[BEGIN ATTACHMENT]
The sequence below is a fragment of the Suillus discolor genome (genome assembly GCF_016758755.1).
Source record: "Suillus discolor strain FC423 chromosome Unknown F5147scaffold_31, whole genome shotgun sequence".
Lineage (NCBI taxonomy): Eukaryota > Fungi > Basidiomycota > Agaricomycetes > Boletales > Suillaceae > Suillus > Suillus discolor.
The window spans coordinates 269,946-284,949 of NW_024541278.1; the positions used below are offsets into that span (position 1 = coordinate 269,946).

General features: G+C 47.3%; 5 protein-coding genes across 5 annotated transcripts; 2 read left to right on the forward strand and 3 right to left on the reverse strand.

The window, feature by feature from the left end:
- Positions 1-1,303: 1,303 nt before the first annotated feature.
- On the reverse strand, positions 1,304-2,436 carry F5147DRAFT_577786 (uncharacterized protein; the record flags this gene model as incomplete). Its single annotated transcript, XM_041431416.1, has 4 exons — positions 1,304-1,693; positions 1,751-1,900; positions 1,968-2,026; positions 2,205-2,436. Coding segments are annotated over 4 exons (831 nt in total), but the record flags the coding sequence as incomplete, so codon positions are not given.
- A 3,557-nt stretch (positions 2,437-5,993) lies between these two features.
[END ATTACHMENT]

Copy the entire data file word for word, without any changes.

The sequence below is a fragment of the Suillus discolor genome (genome assembly GCF_016758755.1).
Source record: "Suillus discolor strain FC423 chromosome Unknown F5147scaffold_31, whole genome shotgun sequence".
Lineage (NCBI taxonomy): Eukaryota > Fungi > Basidiomycota > Agaricomycetes > Boletales > Suillaceae > Suillus > Suillus discolor.
The window spans coordinates 269,946-284,949 of NW_024541278.1; the positions used below are offsets into that span (position 1 = coordinate 269,946).

General features: G+C 47.3%; 5 protein-coding genes across 5 annotated transcripts; 2 read left to right on the forward strand and 3 right to left on the reverse strand.

The window, feature by feature from the left end:
- Positions 1-1,303: 1,303 nt before the first annotated feature.
- On the reverse strand, positions 1,304-2,436 carry F5147DRAFT_577786 (uncharacterized protein; the record flags this gene model as incomplete). Its single annotated transcript, XM_041431416.1, has 4 exons — positions 1,304-1,693; positions 1,751-1,900; positions 1,968-2,026; positions 2,205-2,436. Coding segments are annotated over 4 exons (831 nt in total), but the record flags the coding sequence as incomplete, so codon positions are not given.
- A 3,557-nt stretch (positions 2,437-5,993) lies between these two features.